The Department of Defense is interested in preserving the nickel production of this Nicaro property as part of the mobilization base and it feels that in any lease (or possible sale) of the property, it is important that appropriate provisions be included to secure to the United States for defense purposes any needed part of the productive capacity of this plant.

I recognize that the responsibility for working out this transaction from the point of view of economics rests with your agency. However, I am sure that as to national security aspects of any [Page 850] agreement, you will seek the advice of the Office of Defense Mobilization and of this Department.7

Sincerely yours,

C.E. Wilson
  1. Source: Department of State, Central Files, 837.2547/2–2758. Official Use Only. Attached to a memorandum of February 27, 1958, from Snow to Mann.
  2. Neither found in Department of State files.
  3. Enacted July 2, 1948; for text, see 62 Stat. 1225.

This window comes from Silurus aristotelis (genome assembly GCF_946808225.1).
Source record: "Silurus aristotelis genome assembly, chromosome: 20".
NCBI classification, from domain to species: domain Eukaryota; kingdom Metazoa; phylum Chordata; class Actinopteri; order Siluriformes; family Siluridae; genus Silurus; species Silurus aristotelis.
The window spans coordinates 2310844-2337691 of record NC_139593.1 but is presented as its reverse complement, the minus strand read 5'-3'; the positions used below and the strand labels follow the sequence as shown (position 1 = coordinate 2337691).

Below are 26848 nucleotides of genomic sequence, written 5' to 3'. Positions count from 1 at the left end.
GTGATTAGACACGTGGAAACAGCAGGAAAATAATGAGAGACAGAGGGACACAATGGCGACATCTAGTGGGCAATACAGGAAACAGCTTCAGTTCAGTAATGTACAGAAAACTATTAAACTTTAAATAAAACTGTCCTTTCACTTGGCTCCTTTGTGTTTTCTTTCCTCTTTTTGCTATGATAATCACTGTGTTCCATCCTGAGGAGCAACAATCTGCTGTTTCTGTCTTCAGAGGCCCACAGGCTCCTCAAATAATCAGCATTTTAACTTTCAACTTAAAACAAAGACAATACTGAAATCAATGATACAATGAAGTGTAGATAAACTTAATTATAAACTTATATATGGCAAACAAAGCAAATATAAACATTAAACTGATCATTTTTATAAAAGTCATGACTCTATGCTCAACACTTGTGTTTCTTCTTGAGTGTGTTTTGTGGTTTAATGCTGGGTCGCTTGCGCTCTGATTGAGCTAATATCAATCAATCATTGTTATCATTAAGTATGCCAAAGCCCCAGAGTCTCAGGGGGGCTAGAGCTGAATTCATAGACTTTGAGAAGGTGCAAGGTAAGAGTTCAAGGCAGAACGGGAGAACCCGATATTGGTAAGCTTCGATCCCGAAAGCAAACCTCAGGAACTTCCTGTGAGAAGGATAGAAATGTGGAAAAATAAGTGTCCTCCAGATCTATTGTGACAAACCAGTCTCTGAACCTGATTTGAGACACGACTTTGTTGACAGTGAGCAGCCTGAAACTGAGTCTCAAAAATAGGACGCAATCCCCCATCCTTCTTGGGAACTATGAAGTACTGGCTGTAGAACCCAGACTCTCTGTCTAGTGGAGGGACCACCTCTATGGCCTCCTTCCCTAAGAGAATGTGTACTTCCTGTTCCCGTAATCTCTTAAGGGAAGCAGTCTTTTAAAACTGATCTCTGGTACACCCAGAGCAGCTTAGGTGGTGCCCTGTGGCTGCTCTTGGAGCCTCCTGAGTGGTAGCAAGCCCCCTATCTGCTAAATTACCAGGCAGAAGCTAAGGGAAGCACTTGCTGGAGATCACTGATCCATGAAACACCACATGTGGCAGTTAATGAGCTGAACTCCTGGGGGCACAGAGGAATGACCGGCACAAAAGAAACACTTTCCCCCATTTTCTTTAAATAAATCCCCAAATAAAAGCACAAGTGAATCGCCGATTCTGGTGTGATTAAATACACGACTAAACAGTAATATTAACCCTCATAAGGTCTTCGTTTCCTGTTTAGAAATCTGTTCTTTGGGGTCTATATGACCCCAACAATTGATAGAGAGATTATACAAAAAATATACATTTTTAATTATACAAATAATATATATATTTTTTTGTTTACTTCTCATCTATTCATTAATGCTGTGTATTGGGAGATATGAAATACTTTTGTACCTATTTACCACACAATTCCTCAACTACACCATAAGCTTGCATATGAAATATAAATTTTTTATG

4. Not found in Department of State files.
  5. Not found in Department of State files.
  6. Not found in Department of State files.
  7. Section 7 authorizes the Secretary of Defense to dispose of property in the national federal reserve when deemed in the interest of national security.
  8. On October 24, representatives of the General Services Administration (GSA) and the Department decided that Ira Beynon, Special Assistant to the GSA Administrator, would go to Habana to attempt to obtain agreement with the Cuban Government on three points considered essential before Nicaro could be sold. These were: 1. tax benefits to derive to the purchaser, 2. U.S. control over production to insure continued supplies of nickel to the U.S., and 3. Cuban private capital participation. (Memorandum of conversation, October 24, by Leonhardy; Department of State, Central Files, 837.25471/2–2758) No agreement was reached with the Cuban Government on these points in 1957.